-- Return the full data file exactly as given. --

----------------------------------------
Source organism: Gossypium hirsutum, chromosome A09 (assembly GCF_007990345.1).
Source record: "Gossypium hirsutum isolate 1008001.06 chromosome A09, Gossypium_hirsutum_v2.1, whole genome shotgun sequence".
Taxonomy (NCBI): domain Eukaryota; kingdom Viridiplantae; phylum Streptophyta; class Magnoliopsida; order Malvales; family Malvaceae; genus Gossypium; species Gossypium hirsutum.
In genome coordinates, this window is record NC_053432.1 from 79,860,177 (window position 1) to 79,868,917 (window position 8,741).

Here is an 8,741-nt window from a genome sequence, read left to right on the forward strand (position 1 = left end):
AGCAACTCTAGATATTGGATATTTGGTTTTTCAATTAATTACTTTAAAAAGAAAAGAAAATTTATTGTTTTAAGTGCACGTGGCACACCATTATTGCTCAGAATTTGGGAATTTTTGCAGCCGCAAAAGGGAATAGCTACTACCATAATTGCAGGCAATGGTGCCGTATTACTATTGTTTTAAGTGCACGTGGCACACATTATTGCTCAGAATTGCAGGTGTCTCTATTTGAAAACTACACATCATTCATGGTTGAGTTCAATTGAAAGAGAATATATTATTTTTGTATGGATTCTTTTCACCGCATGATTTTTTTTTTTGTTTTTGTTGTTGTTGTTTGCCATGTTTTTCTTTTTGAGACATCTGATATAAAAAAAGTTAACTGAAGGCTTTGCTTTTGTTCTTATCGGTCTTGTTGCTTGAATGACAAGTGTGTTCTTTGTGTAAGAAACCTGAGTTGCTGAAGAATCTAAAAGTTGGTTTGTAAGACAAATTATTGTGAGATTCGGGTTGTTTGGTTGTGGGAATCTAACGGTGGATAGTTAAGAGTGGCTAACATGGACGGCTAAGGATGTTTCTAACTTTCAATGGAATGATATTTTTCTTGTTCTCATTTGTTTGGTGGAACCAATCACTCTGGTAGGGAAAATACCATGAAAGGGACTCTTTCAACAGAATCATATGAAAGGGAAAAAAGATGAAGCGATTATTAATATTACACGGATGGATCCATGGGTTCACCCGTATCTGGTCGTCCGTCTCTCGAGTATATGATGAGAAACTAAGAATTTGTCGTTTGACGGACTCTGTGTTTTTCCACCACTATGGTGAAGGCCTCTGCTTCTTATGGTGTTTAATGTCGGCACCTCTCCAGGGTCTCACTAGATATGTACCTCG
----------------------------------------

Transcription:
Source organism: Gossypium hirsutum, chromosome A09 (assembly GCF_007990345.1).
Source record: "Gossypium hirsutum isolate 1008001.06 chromosome A09, Gossypium_hirsutum_v2.1, whole genome shotgun sequence".
Taxonomy (NCBI): domain Eukaryota; kingdom Viridiplantae; phylum Streptophyta; class Magnoliopsida; order Malvales; family Malvaceae; genus Gossypium; species Gossypium hirsutum.
In genome coordinates, this window is record NC_053432.1 from 79,860,177 (window position 1) to 79,868,917 (window position 8,741).

Here is an 8,741-nt window from a genome sequence, read left to right on the forward strand (position 1 = left end):
AGCAACTCTAGATATTGGATATTTGGTTTTTCAATTAATTACTTTAAAAAGAAAAGAAAATTTATTGTTTTAAGTGCACGTGGCACACCATTATTGCTCAGAATTTGGGAATTTTTGCAGCCGCAAAAGGGAATAGCTACTACCATAATTGCAGGCAATGGTGCCGTATTACTATTGTTTTAAGTGCACGTGGCACACATTATTGCTCAGAATTGCAGGTGTCTCTATTTGAAAACTACACATCATTCATGGTTGAGTTCAATTGAAAGAGAATATATTATTTTTGTATGGATTCTTTTCACCGCATGATTTTTTTTTTTGTTTTTGTTGTTGTTGTTTGCCATGTTTTTCTTTTTGAGACATCTGATATAAAAAAAGTTAACTGAAGGCTTTGCTTTTGTTCTTATCGGTCTTGTTGCTTGAATGACAAGTGTGTTCTTTGTGTAAGAAACCTGAGTTGCTGAAGAATCTAAAAGTTGGTTTGTAAGACAAATTATTGTGAGATTCGGGTTGTTTGGTTGTGGGAATCTAACGGTGGATAGTTAAGAGTGGCTAACATGGACGGCTAAGGATGTTTCTAACTTTCAATGGAATGATATTTTTCTTGTTCTCATTTGTTTGGTGGAACCAATCACTCTGGTAGGGAAAATACCATGAAAGGGACTCTTTCAACAGAATCATATGAAAGGGAAAAAAGATGAAGCGATTATTAATATTACACGGATGGATCCATGGGTTCACCCGTATCTGGTCGTCCGTCTCTCGAGTATATGATGAGAAACTAAGAATTTGTCGTTTGACGGACTCTGTGTTTTTCCACCACTATGGTGAAGGCCTCTGCTTCTTATGGTGTTTAATGTCGGCACCTCTCCAGGGTCTCACTAGATATGTACCTCG